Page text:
Independent Online

Monday, July 4, 2022

Like us on FacebookFollow us on TwitterView weather by locationView market indicators

Marikana massacre forced cops to change how violent crowds are managed - Cele

Picture: Ayanda Ndamane/African News Agency (ANA)

Picture: Ayanda Ndamane/African News Agency (ANA)

Published Mar 30, 2021


Johannesburg - Police Minister General Bheki Cele has said the 2012 Marikana massacre had compelled the police to change how violent crowds were managed.

Cele released the Panel of Experts report on Monday, which looked into policing and crowd control with the SAPS. The panel was appointed in 2016 following the findings and recommendations from the Farlam Commission that looked into the 2012 massacre.

Story continues below Advertisement

Thirty-four miners died when police opened fire on striking Lonmin mineworkers at Wonderkop outside Rustenburg in the North West.

“To date, the SAPS has paid out R176 million in compensation to the families of those killed in the Marikana tragedy; R80m worth of civil claims are yet to be finalised and the process to finalise other categories of compensation is ongoing,” Cele said.

The bulk of the recommendations from the Farlam Commission will be released in due course, as they were incorporated into the SAPS Act Amendment Bill that is being finalised.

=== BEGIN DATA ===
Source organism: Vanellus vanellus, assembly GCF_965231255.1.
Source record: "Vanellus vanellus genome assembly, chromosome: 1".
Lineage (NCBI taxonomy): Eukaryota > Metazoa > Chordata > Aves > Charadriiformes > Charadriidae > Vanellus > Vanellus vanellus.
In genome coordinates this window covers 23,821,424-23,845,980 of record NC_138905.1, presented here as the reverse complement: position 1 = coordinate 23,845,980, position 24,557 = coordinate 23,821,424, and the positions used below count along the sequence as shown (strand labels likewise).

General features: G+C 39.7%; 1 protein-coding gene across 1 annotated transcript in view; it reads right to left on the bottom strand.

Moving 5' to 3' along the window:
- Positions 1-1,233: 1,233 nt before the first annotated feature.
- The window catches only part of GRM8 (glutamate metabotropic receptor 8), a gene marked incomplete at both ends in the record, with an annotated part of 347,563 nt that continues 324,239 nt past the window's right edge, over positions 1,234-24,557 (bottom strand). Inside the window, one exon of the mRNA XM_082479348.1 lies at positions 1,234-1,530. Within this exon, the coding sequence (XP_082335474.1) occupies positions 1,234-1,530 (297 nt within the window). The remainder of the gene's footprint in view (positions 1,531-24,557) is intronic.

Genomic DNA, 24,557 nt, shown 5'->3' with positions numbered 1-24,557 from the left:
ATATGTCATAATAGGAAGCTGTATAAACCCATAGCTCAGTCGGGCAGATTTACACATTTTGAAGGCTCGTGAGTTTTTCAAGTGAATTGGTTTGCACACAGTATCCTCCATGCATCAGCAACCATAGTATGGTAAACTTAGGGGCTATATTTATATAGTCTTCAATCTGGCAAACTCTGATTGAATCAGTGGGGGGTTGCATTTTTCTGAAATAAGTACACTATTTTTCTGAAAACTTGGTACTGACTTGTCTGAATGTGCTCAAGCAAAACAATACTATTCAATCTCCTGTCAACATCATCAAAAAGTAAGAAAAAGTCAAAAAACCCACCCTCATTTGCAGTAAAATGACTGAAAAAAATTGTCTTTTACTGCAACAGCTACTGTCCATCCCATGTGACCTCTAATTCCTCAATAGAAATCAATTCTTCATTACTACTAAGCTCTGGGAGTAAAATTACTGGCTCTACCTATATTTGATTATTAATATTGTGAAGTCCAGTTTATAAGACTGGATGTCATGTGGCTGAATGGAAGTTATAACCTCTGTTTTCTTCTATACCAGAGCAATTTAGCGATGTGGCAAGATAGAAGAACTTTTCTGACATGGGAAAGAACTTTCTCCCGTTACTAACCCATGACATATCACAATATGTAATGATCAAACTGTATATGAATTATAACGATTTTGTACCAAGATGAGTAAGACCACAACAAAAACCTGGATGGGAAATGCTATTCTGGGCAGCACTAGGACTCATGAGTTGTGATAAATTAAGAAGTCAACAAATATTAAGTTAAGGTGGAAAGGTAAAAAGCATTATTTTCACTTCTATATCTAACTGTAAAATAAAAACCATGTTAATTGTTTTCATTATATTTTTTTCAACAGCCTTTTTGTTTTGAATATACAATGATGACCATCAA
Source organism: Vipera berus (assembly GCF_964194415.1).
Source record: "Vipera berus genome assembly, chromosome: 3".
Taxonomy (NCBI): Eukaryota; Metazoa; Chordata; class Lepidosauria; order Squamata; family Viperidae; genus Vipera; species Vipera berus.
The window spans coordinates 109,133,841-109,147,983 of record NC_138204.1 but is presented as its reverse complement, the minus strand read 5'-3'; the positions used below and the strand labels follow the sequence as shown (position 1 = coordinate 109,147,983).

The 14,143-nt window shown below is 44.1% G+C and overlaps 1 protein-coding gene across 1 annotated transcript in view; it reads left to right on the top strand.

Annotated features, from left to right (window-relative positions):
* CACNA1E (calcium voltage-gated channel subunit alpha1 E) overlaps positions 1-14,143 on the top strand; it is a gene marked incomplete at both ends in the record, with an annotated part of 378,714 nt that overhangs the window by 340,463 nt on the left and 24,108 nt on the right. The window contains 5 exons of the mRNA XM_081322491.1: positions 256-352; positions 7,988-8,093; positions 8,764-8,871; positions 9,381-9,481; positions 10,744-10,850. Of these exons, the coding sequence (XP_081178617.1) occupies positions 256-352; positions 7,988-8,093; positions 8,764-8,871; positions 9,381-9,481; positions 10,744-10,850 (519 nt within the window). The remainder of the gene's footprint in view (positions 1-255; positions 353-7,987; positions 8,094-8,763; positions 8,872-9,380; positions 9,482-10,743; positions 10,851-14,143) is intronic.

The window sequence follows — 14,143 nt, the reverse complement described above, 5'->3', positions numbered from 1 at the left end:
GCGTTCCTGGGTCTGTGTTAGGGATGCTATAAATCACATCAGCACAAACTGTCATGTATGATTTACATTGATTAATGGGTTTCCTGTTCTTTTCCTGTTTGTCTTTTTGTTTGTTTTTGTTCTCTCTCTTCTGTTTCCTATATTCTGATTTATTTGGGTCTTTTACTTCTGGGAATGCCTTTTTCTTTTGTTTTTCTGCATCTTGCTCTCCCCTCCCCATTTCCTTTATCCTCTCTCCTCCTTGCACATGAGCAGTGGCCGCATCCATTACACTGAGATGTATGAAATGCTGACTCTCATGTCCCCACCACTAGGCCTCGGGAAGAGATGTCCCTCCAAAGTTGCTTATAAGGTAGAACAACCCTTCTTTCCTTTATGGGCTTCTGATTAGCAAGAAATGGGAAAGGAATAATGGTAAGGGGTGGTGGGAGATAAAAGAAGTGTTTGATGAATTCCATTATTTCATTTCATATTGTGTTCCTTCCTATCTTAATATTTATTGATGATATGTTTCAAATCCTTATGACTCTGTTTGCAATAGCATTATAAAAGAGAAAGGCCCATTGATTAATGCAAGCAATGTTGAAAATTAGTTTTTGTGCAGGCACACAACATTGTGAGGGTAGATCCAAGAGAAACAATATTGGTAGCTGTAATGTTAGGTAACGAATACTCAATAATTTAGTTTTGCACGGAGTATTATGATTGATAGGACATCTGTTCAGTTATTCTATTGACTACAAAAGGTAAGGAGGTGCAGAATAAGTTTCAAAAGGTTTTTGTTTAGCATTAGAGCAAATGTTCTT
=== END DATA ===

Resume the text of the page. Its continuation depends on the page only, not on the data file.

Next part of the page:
“The bill gives the assurance that no automatic rifles may be used in crowd control,” Cele said.

The minister said the SAPS Public Order Policing Unit was better resourced than before, with two-way radios, loudhailers, video cameras and PA systems for easy communication.

He said that a total of 6 324 officers had been trained through numerous courses in proper crowd management and were trained to use specialised equipment including the use of water canons and stun grenades.

Story continues below Advertisement

One of the sharpest criticisms after the massacre was the lack of transparency regarding the events of August 16, 2012. A recommendation that came from the commission was to encourage the video recording of protests and mass gatherings by the police.

“This has now become a standard operating procedure in the SAPS in this regard; hundreds of professional video cameras, external hard drives as well as voice recorders and stills cameras have been secured for this purpose,” Cele said.

He said the recent killing of Mthokosizi Ntumba, 35, cast a spotlight on the use of rubber bullets to control crowds. National police commissioner General Khehla Sitole said police would not stop using rubber bullets.

Story continues below Advertisement

However, “there are going to be stricter provisions for the police to make use of rubber bullets. We have also taken the input that we need to intensify training so that we become more professional in utilising rubber bullets,” Sithole said.

Cele condemned the killing of police officers and revealed that 12 officers had been killed on and off-duty in the past month.

The Star

Story continues below Advertisement

Related Topics: